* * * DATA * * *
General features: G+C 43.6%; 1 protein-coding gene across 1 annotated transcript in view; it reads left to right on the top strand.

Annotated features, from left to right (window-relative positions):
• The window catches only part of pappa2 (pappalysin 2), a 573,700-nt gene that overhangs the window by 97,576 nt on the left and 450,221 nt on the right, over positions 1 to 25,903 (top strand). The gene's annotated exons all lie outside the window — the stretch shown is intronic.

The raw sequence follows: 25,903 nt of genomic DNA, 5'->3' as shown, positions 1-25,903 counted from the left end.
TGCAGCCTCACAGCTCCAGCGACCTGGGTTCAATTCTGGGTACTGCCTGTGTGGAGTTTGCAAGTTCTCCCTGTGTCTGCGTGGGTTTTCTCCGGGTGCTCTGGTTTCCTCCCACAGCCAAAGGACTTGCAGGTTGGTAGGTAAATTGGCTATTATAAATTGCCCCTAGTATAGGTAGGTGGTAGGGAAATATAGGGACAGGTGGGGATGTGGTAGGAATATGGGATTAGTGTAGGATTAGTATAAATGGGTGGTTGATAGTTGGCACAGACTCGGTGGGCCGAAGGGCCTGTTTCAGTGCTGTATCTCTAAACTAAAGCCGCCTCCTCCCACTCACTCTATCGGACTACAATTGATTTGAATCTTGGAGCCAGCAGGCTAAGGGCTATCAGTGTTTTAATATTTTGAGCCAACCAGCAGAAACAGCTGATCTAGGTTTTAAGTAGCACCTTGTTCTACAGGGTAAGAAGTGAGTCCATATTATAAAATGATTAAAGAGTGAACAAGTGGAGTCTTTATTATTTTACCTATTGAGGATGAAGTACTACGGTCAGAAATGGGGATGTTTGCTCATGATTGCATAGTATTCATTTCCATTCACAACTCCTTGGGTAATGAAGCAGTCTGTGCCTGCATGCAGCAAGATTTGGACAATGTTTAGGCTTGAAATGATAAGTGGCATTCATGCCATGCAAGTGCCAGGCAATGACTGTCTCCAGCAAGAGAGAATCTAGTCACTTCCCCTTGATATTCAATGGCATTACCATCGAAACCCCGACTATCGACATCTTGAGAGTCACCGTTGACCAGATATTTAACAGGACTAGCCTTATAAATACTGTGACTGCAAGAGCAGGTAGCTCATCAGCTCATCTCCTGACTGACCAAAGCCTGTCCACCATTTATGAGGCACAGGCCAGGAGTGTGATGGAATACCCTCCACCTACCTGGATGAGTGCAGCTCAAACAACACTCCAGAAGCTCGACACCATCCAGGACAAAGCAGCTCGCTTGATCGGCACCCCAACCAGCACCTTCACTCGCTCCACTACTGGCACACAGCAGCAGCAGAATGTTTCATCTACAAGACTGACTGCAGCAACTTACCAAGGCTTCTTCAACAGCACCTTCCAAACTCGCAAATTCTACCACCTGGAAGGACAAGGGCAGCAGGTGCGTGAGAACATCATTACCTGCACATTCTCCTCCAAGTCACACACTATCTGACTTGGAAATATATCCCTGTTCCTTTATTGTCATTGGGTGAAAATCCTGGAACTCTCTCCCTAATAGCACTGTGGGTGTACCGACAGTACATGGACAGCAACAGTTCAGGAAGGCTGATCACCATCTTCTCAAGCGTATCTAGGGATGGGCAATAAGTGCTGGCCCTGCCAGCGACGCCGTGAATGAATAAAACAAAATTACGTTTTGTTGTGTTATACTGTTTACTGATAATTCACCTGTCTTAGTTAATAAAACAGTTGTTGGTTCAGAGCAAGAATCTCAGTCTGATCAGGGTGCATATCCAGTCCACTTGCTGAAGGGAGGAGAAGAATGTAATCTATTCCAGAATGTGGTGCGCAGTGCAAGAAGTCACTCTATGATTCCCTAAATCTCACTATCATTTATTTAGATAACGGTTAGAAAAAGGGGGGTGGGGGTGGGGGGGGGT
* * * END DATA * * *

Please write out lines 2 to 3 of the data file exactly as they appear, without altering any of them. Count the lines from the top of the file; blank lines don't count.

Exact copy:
Annotated features, from left to right (window-relative positions):
• The window catches only part of pappa2 (pappalysin 2), a 573,700-nt gene that overhangs the window by 97,576 nt on the left and 450,221 nt on the right, over positions 1 to 25,903 (top strand). The gene's annotated exons all lie outside the window — the stretch shown is intronic.